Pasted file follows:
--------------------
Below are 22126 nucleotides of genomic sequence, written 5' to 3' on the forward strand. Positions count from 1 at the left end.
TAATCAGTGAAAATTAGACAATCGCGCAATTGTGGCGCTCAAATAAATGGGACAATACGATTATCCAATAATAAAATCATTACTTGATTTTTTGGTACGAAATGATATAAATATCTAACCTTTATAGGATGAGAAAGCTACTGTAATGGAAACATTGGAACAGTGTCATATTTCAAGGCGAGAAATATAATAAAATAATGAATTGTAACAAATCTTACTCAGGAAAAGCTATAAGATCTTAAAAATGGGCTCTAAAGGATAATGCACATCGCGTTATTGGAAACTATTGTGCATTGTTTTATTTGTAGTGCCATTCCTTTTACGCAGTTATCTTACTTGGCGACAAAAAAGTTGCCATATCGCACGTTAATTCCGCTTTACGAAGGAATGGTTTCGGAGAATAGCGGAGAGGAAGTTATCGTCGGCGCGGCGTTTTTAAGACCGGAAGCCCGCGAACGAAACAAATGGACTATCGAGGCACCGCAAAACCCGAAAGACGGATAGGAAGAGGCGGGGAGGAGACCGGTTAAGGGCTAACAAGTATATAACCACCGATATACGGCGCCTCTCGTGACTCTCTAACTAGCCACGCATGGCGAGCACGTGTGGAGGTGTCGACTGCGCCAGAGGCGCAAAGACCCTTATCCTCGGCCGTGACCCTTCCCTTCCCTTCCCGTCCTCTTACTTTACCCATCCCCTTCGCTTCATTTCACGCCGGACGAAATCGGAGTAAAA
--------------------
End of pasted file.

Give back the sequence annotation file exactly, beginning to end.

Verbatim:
Below are 22126 nucleotides of genomic sequence, written 5' to 3' on the forward strand. Positions count from 1 at the left end.
TAATCAGTGAAAATTAGACAATCGCGCAATTGTGGCGCTCAAATAAATGGGACAATACGATTATCCAATAATAAAATCATTACTTGATTTTTTGGTACGAAATGATATAAATATCTAACCTTTATAGGATGAGAAAGCTACTGTAATGGAAACATTGGAACAGTGTCATATTTCAAGGCGAGAAATATAATAAAATAATGAATTGTAACAAATCTTACTCAGGAAAAGCTATAAGATCTTAAAAATGGGCTCTAAAGGATAATGCACATCGCGTTATTGGAAACTATTGTGCATTGTTTTATTTGTAGTGCCATTCCTTTTACGCAGTTATCTTACTTGGCGACAAAAAAGTTGCCATATCGCACGTTAATTCCGCTTTACGAAGGAATGGTTTCGGAGAATAGCGGAGAGGAAGTTATCGTCGGCGCGGCGTTTTTAAGACCGGAAGCCCGCGAACGAAACAAATGGACTATCGAGGCACCGCAAAACCCGAAAGACGGATAGGAAGAGGCGGGGAGGAGACCGGTTAAGGGCTAACAAGTATATAACCACCGATATACGGCGCCTCTCGTGACTCTCTAACTAGCCACGCATGGCGAGCACGTGTGGAGGTGTCGACTGCGCCAGAGGCGCAAAGACCCTTATCCTCGGCCGTGACCCTTCCCTTCCCTTCCCGTCCTCTTACTTTACCCATCCCCTTCGCTTCATTTCACGCCGGACGAAATCGGAGTAAAA